Malaria is caused by parasites transmitted by mosquito bite. The most dangerous form of malaria is malaria tropica. Left untreated, it is fatal in most cases....

Im Focus: A “cosmic snake” reveals the structure of remote galaxies

The formation of stars in distant galaxies is still largely unexplored. For the first time, astron-omers at the University of Geneva have now been able to closely observe a star system six billion light-years away. In doing so, they are confirming earlier simulations made by the University of Zurich. One special effect is made possible by the multiple reflections of images that run through the cosmos like a snake.

Today, astronomers have a pretty accurate idea of how stars were formed in the recent cosmic past. But do these laws also apply to older galaxies? For around a...

Im Focus: Visual intelligence is not the same as IQ

Just because someone is smart and well-motivated doesn't mean he or she can learn the visual skills needed to excel at tasks like matching fingerprints, interpreting medical X-rays, keeping track of aircraft on radar displays or forensic face matching.

That is the implication of a new study which shows for the first time that there is a broad range of differences in people's visual ability and that these...

Im Focus: Novel Nano-CT device creates high-resolution 3D-X-rays of tiny velvet worm legs

Computer Tomography (CT) is a standard procedure in hospitals, but so far, the technology has not been suitable for imaging extremely small objects. In PNAS, a team from the Technical University of Munich (TUM) describes a Nano-CT device that creates three-dimensional x-ray images at resolutions up to 100 nanometers. The first test application: Together with colleagues from the University of Kassel and Helmholtz-Zentrum Geesthacht the researchers analyzed the locomotory system of a velvet worm.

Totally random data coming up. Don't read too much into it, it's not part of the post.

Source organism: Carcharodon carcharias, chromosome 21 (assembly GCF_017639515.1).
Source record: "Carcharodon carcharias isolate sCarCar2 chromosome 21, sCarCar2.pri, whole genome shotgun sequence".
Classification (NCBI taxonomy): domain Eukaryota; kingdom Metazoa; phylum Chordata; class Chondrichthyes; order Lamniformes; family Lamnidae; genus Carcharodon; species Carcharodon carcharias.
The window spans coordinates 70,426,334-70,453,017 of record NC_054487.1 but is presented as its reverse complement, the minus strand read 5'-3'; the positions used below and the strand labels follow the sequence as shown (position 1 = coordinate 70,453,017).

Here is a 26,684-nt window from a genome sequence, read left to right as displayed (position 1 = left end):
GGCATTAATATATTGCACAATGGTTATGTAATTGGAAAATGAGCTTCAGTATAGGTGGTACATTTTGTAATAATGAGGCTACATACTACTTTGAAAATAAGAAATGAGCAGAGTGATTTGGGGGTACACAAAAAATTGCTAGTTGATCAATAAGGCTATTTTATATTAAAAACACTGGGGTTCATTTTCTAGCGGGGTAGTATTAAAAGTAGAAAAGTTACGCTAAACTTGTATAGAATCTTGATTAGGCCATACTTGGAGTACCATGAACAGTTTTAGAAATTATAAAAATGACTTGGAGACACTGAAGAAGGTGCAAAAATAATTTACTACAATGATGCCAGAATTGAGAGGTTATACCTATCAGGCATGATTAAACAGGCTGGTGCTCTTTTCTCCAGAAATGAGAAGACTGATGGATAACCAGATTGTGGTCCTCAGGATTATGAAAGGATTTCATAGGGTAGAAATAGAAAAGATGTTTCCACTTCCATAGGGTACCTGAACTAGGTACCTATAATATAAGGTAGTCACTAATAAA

During a CT analysis, the object under investigation is x-rayed and a detector measures the respective amount of radiation absorbed from various angles....

Im Focus: Researchers Develop Data Bus for Quantum Computer

The quantum world is fragile; error correction codes are needed to protect the information stored in a quantum object from the deteriorating effects of noise. Quantum physicists in Innsbruck have developed a protocol to pass quantum information between differently encoded building blocks of a future quantum computer, such as processors and memories. Scientists may use this protocol in the future to build a data bus for quantum computers. The researchers have published their work in the journal Nature Communications.

Future quantum computers will be able to solve problems where conventional computers fail today. We are still far away from any large-scale implementation,...

All Focus news of the innovation-report >>>

Anzeige

Anzeige

Event News

Ecology Across Borders: International conference brings together 1,500 ecologists

15.11.2017 | Event News

Road into laboratory: Users discuss biaxial fatigue-testing for car and truck wheel

15.11.2017 | Event News

#Berlin5GWeek: The right network for Industry 4.0

30.10.2017 | Event News

 
Latest News

Previous evidence of water on mars now identified as grainflows

21.11.2017 | Physics and Astronomy

NASA's James Webb Space Telescope completes final cryogenic testing

21.11.2017 | Physics and Astronomy

New catalyst controls activation of a carbon-hydrogen bond

21.11.2017 | Life Sciences

VideoLinks
B2B-VideoLinks
More VideoLinks >>>